Every year the Bretton Woods Project highlights some of the most farcical remarks of Fund and World Bank staff.
BWP's analysis of this year's IMF and World Bank annual meetings; hopeful growth forecasts tampered by medium-term concerns, with US anti-multilateralism finally hitting Bank and Fund.
The Bretton Woods Project is looking for volunteers, please apply by 3 October to volunteer this winter!
The World Bank, in conjunction with the G20, is reinvigorating its infrastructure focus, paying particular attention to leveraging resources from the private sector and investing in fragile and conflict affected states. It announced a return to big hydropower projects, despite continued concerns about projects in the Democratic Republic of Congo, Guatemala and Uganda.
Notes from a meeting at the IMF/World Bank CSO Forum at the 2016 Spring meetings, evaluating how well the World Bank and IMF have done on respecting the country ownership principle ten years after its international acceptance.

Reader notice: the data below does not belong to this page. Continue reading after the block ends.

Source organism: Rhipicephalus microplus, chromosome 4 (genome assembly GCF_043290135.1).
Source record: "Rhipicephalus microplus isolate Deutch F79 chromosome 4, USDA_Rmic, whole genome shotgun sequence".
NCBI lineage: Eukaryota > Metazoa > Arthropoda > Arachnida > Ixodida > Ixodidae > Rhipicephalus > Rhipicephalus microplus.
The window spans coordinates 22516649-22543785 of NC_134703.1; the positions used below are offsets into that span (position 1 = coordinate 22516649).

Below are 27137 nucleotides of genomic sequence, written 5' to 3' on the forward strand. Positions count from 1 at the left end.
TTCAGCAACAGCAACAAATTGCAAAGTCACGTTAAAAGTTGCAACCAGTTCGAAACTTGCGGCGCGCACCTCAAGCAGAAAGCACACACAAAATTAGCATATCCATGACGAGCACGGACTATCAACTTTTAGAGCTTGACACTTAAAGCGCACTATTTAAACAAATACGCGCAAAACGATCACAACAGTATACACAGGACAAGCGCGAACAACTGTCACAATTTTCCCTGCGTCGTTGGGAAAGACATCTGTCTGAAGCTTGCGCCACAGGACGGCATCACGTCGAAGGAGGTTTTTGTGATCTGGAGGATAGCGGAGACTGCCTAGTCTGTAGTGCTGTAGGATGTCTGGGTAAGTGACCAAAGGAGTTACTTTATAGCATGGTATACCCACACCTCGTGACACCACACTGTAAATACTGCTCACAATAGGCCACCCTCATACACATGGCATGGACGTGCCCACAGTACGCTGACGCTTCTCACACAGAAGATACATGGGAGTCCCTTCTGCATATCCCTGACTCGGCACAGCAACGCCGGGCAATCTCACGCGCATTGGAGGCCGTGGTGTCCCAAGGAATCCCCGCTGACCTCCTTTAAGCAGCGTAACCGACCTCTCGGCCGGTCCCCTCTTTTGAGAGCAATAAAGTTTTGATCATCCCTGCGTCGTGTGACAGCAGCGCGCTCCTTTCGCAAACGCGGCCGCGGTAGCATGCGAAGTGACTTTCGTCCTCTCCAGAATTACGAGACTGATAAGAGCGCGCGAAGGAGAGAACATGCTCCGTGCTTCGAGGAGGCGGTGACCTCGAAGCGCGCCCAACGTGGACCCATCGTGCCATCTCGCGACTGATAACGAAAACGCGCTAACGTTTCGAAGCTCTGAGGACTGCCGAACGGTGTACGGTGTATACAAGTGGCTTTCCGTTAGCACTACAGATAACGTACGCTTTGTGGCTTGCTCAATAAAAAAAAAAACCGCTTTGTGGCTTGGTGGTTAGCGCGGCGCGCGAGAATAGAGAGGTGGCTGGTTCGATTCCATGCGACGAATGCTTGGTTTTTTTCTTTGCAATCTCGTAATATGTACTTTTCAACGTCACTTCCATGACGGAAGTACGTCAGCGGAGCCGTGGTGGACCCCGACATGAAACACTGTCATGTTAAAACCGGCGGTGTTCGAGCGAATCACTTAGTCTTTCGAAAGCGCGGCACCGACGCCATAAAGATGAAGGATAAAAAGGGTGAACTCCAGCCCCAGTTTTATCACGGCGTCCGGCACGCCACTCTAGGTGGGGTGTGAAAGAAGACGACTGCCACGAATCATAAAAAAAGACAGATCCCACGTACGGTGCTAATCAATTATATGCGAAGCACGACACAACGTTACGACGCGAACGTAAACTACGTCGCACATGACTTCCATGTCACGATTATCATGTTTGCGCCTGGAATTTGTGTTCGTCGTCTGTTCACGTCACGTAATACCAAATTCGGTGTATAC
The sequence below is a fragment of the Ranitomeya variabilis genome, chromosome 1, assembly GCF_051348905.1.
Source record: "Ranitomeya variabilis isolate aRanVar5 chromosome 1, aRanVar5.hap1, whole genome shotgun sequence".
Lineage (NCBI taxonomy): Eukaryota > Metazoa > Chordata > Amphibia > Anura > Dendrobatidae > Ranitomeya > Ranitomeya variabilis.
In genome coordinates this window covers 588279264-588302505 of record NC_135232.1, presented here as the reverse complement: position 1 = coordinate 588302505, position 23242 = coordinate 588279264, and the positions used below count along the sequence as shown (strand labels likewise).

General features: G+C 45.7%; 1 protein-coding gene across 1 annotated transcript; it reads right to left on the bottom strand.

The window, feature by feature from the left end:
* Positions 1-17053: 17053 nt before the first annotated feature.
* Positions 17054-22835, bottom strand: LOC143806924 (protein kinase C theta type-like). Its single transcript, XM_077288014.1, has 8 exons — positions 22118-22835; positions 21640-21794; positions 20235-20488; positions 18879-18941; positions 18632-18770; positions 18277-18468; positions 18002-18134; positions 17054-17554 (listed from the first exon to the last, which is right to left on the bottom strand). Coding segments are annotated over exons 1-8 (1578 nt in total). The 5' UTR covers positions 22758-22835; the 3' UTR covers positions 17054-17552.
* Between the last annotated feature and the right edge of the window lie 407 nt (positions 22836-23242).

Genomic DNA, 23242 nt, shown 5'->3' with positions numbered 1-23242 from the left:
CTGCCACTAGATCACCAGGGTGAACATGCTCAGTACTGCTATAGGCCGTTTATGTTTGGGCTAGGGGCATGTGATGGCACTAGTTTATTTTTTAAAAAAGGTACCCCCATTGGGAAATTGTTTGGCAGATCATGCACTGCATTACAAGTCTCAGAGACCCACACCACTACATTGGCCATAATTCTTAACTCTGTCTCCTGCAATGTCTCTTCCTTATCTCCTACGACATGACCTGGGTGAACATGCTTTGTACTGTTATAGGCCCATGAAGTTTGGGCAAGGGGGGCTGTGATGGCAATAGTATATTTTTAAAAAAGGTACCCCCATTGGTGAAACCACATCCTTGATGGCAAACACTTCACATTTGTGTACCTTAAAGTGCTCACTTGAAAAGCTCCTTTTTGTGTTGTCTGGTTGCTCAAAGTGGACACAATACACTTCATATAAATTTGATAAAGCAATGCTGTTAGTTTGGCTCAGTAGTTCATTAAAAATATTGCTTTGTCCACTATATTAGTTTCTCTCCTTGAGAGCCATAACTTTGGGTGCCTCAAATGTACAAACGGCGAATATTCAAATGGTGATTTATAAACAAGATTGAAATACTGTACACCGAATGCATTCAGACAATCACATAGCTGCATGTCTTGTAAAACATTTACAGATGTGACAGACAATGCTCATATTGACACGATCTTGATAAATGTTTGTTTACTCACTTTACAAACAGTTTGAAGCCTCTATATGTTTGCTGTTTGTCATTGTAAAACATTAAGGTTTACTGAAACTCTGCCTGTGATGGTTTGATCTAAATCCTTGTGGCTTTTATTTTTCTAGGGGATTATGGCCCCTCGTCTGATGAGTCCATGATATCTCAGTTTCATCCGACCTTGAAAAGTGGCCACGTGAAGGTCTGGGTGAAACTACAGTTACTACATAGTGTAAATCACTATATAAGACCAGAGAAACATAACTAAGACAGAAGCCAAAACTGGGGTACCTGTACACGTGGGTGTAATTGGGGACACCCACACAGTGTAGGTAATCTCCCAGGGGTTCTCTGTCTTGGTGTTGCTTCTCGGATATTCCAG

On the sidelines of this week's G20 summit, BRICS nations are expected to reveal details of how their proposed $100 billion alternative to the IMF will operate.
In written evidence submitted to the UK parliament's International Development Committee, we argue that further reform of the World Bank is needed.
The 2013 spring meetings of the World Bank and IMF will take place from 18 to 20 April in Washington, DC. You will be able find links below to analysis of the communiqu
By this year's October annual meetings, we will know what the World Bank board has decided on what happens next to that institution's controversial and most popular publication, the Doing Business report.
In late February the World Bank's private sector arm, the International Finance Corporation (IFC) and the European Bank for Reconstruction and Development (EBRD) boards decided to spearhead a $4 billion dollar syndicated loan to a copper, gold and silver mine located in the Gobi Desert in Mongolia. An increasing number of people believe that it is going to lead Mongolia to dependence on one product and one corporation, driving the country into deep insecurity.